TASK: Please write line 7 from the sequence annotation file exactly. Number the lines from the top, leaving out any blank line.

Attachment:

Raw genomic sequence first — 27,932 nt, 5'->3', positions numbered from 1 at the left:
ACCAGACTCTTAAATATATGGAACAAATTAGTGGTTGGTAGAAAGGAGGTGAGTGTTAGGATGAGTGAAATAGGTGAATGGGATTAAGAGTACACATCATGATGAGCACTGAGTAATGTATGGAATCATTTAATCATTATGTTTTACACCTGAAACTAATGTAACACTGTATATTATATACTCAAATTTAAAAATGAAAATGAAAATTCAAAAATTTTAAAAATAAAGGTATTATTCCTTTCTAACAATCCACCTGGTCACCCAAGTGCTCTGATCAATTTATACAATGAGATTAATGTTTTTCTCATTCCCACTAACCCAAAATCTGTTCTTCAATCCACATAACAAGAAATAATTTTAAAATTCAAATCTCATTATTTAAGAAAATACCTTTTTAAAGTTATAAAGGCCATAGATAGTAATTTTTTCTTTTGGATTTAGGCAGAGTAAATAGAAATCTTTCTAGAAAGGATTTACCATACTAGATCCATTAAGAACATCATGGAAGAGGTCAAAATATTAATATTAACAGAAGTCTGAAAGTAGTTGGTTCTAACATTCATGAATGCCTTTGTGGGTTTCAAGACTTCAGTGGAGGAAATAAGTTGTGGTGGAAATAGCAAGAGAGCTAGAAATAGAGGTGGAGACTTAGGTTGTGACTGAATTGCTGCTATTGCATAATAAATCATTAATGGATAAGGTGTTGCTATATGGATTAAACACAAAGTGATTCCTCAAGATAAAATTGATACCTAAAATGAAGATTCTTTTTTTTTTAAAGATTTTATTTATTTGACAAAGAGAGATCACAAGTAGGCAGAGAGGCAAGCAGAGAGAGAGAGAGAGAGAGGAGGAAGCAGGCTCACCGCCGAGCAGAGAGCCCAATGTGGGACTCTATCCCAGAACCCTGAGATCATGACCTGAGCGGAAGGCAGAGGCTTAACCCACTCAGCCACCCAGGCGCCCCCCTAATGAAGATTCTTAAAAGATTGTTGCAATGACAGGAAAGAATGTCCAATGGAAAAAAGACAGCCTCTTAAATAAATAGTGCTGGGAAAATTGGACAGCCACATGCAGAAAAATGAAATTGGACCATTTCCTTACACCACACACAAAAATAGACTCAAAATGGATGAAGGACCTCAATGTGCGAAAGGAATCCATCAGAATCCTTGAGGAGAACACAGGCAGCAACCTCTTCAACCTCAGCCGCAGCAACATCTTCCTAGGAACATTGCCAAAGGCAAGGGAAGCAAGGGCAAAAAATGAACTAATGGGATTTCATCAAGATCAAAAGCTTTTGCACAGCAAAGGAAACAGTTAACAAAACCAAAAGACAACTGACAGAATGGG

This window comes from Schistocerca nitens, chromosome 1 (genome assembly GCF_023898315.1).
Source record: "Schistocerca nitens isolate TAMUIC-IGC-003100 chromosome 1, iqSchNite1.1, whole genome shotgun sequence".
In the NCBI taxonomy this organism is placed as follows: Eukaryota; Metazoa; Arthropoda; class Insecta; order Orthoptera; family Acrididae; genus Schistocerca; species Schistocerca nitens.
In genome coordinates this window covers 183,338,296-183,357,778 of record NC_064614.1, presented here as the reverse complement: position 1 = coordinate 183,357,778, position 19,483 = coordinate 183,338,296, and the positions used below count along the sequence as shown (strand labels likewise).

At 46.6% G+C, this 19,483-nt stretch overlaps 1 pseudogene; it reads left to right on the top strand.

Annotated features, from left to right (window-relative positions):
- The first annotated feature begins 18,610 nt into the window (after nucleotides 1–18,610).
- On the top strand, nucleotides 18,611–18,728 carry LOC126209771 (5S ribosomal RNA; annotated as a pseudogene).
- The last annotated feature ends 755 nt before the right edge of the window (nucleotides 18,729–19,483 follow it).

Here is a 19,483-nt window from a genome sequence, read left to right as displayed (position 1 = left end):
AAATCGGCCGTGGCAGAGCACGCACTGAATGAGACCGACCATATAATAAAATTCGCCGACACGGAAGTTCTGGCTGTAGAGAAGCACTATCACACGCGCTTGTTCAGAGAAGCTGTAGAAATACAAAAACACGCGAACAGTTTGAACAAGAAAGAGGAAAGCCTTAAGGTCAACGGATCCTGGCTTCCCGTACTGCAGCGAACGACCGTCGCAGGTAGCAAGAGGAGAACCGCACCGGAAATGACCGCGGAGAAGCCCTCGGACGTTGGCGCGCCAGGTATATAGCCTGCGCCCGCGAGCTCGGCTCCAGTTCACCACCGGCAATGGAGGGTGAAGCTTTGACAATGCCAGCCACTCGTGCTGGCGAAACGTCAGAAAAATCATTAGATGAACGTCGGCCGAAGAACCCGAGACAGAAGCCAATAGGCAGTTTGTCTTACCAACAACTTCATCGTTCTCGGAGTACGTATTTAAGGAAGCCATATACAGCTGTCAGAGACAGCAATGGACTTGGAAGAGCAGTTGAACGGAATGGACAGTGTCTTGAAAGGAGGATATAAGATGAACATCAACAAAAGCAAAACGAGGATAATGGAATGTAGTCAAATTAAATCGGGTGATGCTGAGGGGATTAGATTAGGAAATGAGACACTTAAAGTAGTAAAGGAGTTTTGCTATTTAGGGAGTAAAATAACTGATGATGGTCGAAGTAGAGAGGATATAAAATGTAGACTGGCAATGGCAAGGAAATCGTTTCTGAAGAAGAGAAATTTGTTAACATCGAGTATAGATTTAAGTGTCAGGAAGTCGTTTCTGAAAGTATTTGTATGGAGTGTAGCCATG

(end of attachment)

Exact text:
At 46.6% G+C, this 19,483-nt stretch overlaps 1 pseudogene; it reads left to right on the top strand.